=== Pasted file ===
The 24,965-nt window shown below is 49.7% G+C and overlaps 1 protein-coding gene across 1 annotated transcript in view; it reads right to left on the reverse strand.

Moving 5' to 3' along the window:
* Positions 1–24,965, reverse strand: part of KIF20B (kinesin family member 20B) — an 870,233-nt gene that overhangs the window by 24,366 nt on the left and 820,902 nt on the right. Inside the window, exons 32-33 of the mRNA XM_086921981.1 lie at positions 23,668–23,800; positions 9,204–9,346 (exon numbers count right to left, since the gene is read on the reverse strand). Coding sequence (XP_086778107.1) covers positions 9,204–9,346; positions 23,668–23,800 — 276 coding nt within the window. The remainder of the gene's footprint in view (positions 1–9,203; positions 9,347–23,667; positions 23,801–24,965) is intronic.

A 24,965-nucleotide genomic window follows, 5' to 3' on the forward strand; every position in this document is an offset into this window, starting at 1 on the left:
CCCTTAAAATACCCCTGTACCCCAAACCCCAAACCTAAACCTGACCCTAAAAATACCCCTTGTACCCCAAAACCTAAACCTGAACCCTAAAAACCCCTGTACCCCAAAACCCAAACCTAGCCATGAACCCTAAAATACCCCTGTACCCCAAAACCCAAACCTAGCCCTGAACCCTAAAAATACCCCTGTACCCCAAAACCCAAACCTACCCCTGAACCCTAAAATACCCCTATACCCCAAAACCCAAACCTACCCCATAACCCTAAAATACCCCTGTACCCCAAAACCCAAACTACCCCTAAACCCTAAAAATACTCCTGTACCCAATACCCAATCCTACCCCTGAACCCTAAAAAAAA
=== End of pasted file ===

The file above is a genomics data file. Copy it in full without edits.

The 24,965-nt window shown below is 49.7% G+C and overlaps 1 protein-coding gene across 1 annotated transcript in view; it reads right to left on the reverse strand.

Moving 5' to 3' along the window:
* Positions 1–24,965, reverse strand: part of KIF20B (kinesin family member 20B) — an 870,233-nt gene that overhangs the window by 24,366 nt on the left and 820,902 nt on the right. Inside the window, exons 32-33 of the mRNA XM_086921981.1 lie at positions 23,668–23,800; positions 9,204–9,346 (exon numbers count right to left, since the gene is read on the reverse strand). Coding sequence (XP_086778107.1) covers positions 9,204–9,346; positions 23,668–23,800 — 276 coding nt within the window. The remainder of the gene's footprint in view (positions 1–9,203; positions 9,347–23,667; positions 23,801–24,965) is intronic.

A 24,965-nucleotide genomic window follows, 5' to 3' on the forward strand; every position in this document is an offset into this window, starting at 1 on the left:
CCCTTAAAATACCCCTGTACCCCAAACCCCAAACCTAAACCTGACCCTAAAAATACCCCTTGTACCCCAAAACCTAAACCTGAACCCTAAAAACCCCTGTACCCCAAAACCCAAACCTAGCCATGAACCCTAAAATACCCCTGTACCCCAAAACCCAAACCTAGCCCTGAACCCTAAAAATACCCCTGTACCCCAAAACCCAAACCTACCCCTGAACCCTAAAATACCCCTATACCCCAAAACCCAAACCTACCCCATAACCCTAAAATACCCCTGTACCCCAAAACCCAAACTACCCCTAAACCCTAAAAATACTCCTGTACCCAATACCCAATCCTACCCCTGAACCCTAAAAAAAA